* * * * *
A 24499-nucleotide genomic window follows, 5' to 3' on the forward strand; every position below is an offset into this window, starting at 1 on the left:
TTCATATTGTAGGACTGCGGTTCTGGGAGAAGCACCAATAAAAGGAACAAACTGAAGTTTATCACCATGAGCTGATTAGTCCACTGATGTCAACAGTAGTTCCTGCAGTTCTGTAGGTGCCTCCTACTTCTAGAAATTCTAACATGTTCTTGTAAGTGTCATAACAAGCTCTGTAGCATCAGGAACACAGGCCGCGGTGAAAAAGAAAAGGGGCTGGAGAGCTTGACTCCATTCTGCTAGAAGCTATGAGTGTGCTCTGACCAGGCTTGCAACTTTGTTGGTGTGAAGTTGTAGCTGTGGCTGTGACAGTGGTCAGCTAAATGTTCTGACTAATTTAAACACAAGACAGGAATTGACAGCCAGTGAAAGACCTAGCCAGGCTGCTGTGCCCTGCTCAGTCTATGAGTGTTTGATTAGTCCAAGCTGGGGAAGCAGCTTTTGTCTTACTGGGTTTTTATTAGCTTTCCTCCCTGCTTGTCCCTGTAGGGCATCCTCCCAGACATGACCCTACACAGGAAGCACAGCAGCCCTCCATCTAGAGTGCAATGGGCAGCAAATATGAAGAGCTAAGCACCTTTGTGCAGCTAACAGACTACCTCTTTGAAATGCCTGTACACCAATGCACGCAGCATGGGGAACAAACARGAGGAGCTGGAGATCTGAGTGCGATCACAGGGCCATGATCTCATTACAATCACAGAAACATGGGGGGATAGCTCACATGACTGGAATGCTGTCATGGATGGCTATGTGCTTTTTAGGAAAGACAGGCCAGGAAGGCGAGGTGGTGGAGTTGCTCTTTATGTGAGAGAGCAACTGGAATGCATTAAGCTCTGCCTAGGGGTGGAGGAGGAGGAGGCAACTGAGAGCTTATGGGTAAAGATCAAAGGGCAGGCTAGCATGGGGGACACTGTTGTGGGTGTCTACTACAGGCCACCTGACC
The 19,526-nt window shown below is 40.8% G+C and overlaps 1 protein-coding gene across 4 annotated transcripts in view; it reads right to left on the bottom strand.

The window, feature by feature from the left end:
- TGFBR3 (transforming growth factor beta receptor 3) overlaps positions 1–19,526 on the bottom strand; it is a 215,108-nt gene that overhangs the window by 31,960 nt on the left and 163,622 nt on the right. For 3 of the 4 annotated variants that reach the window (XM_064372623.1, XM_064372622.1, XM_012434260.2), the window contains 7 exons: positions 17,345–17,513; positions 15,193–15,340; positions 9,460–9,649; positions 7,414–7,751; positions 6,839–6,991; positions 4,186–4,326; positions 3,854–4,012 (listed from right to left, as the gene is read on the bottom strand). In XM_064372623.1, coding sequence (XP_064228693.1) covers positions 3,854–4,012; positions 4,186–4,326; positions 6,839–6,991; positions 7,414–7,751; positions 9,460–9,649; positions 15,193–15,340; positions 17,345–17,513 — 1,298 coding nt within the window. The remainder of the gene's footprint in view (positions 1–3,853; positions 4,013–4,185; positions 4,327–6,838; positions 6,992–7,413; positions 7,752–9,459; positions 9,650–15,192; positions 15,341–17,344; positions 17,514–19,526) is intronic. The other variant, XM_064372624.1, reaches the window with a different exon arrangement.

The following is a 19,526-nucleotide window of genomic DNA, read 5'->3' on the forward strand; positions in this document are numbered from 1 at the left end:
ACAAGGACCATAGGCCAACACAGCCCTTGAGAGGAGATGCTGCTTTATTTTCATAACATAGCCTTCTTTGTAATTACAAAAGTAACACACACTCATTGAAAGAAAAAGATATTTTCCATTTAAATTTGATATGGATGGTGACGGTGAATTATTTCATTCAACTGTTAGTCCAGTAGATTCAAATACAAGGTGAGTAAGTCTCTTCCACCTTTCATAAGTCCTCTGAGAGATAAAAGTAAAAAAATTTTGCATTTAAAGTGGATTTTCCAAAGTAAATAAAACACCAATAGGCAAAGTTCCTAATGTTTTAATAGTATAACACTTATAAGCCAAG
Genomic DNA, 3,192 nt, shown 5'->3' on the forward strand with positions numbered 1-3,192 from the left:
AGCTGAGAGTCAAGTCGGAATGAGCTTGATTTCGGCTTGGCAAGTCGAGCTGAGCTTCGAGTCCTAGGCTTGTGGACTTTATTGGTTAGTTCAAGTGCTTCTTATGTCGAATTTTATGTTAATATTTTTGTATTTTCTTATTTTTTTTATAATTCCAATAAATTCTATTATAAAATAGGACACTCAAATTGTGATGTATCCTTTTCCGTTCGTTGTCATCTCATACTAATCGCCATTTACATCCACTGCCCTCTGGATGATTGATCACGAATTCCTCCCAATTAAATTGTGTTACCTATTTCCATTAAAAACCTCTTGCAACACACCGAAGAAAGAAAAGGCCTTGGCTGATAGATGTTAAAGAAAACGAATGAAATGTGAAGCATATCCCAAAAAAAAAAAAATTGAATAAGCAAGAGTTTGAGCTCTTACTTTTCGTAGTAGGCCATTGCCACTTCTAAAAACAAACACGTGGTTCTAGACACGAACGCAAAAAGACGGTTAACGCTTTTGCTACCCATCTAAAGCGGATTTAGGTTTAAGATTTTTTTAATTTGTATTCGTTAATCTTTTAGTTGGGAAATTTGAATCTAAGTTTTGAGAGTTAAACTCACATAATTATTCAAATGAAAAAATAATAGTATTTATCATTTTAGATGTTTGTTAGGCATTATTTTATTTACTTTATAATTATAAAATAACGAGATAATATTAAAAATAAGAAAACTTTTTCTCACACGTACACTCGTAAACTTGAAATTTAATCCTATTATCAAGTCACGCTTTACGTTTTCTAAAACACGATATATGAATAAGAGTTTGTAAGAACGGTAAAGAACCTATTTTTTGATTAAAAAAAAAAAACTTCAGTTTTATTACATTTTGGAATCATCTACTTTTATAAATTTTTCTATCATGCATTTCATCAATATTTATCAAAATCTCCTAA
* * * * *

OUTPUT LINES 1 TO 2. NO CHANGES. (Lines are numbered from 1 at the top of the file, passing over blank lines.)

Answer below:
A 24499-nucleotide genomic window follows, 5' to 3' on the forward strand; every position below is an offset into this window, starting at 1 on the left:
TTCATATTGTAGGACTGCGGTTCTGGGAGAAGCACCAATAAAAGGAACAAACTGAAGTTTATCACCATGAGCTGATTAGTCCACTGATGTCAACAGTAGTTCCTGCAGTTCTGTAGGTGCCTCCTACTTCTAGAAATTCTAACATGTTCTTGTAAGTGTCATAACAAGCTCTGTAGCATCAGGAACACAGGCCGCGGTGAAAAAGAAAAGGGGCTGGAGAGCTTGACTCCATTCTGCTAGAAGCTATGAGTGTGCTCTGACCAGGCTTGCAACTTTGTTGGTGTGAAGTTGTAGCTGTGGCTGTGACAGTGGTCAGCTAAATGTTCTGACTAATTTAAACACAAGACAGGAATTGACAGCCAGTGAAAGACCTAGCCAGGCTGCTGTGCCCTGCTCAGTCTATGAGTGTTTGATTAGTCCAAGCTGGGGAAGCAGCTTTTGTCTTACTGGGTTTTTATTAGCTTTCCTCCCTGCTTGTCCCTGTAGGGCATCCTCCCAGACATGACCCTACACAGGAAGCACAGCAGCCCTCCATCTAGAGTGCAATGGGCAGCAAATATGAAGAGCTAAGCACCTTTGTGCAGCTAACAGACTACCTCTTTGAAATGCCTGTACACCAATGCACGCAGCATGGGGAACAAACARGAGGAGCTGGAGATCTGAGTGCGATCACAGGGCCATGATCTCATTACAATCACAGAAACATGGGGGGATAGCTCACATGACTGGAATGCTGTCATGGATGGCTATGTGCTTTTTAGGAAAGACAGGCCAGGAAGGCGAGGTGGTGGAGTTGCTCTTTATGTGAGAGAGCAACTGGAATGCATTAAGCTCTGCCTAGGGGTGGAGGAGGAGGAGGCAACTGAGAGCTTATGGGTAAAGATCAAAGGGCAGGCTAGCATGGGGGACACTGTTGTGGGTGTCTACTACAGGCCACCTGACC